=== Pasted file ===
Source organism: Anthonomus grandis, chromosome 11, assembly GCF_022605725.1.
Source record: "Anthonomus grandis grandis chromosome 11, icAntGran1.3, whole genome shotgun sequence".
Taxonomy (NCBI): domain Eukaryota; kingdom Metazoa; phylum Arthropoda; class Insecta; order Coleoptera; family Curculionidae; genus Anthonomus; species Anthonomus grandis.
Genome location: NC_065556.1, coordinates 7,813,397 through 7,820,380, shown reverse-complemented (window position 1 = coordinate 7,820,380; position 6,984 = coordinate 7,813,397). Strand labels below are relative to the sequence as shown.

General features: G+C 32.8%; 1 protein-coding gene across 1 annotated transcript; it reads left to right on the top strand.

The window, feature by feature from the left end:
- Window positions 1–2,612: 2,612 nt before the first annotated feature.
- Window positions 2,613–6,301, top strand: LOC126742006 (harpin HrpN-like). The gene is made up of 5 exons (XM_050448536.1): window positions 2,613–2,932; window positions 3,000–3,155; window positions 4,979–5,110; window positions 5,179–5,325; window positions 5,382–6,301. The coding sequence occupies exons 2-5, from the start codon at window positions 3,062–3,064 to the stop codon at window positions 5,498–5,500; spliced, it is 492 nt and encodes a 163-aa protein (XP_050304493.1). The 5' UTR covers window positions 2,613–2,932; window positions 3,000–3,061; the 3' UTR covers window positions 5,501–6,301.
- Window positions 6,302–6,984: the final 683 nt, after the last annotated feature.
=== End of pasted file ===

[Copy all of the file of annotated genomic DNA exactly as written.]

Source organism: Anthonomus grandis, chromosome 11, assembly GCF_022605725.1.
Source record: "Anthonomus grandis grandis chromosome 11, icAntGran1.3, whole genome shotgun sequence".
Taxonomy (NCBI): domain Eukaryota; kingdom Metazoa; phylum Arthropoda; class Insecta; order Coleoptera; family Curculionidae; genus Anthonomus; species Anthonomus grandis.
Genome location: NC_065556.1, coordinates 7,813,397 through 7,820,380, shown reverse-complemented (window position 1 = coordinate 7,820,380; position 6,984 = coordinate 7,813,397). Strand labels below are relative to the sequence as shown.

General features: G+C 32.8%; 1 protein-coding gene across 1 annotated transcript; it reads left to right on the top strand.

The window, feature by feature from the left end:
- Window positions 1–2,612: 2,612 nt before the first annotated feature.
- Window positions 2,613–6,301, top strand: LOC126742006 (harpin HrpN-like). The gene is made up of 5 exons (XM_050448536.1): window positions 2,613–2,932; window positions 3,000–3,155; window positions 4,979–5,110; window positions 5,179–5,325; window positions 5,382–6,301. The coding sequence occupies exons 2-5, from the start codon at window positions 3,062–3,064 to the stop codon at window positions 5,498–5,500; spliced, it is 492 nt and encodes a 163-aa protein (XP_050304493.1). The 5' UTR covers window positions 2,613–2,932; window positions 3,000–3,061; the 3' UTR covers window positions 5,501–6,301.
- Window positions 6,302–6,984: the final 683 nt, after the last annotated feature.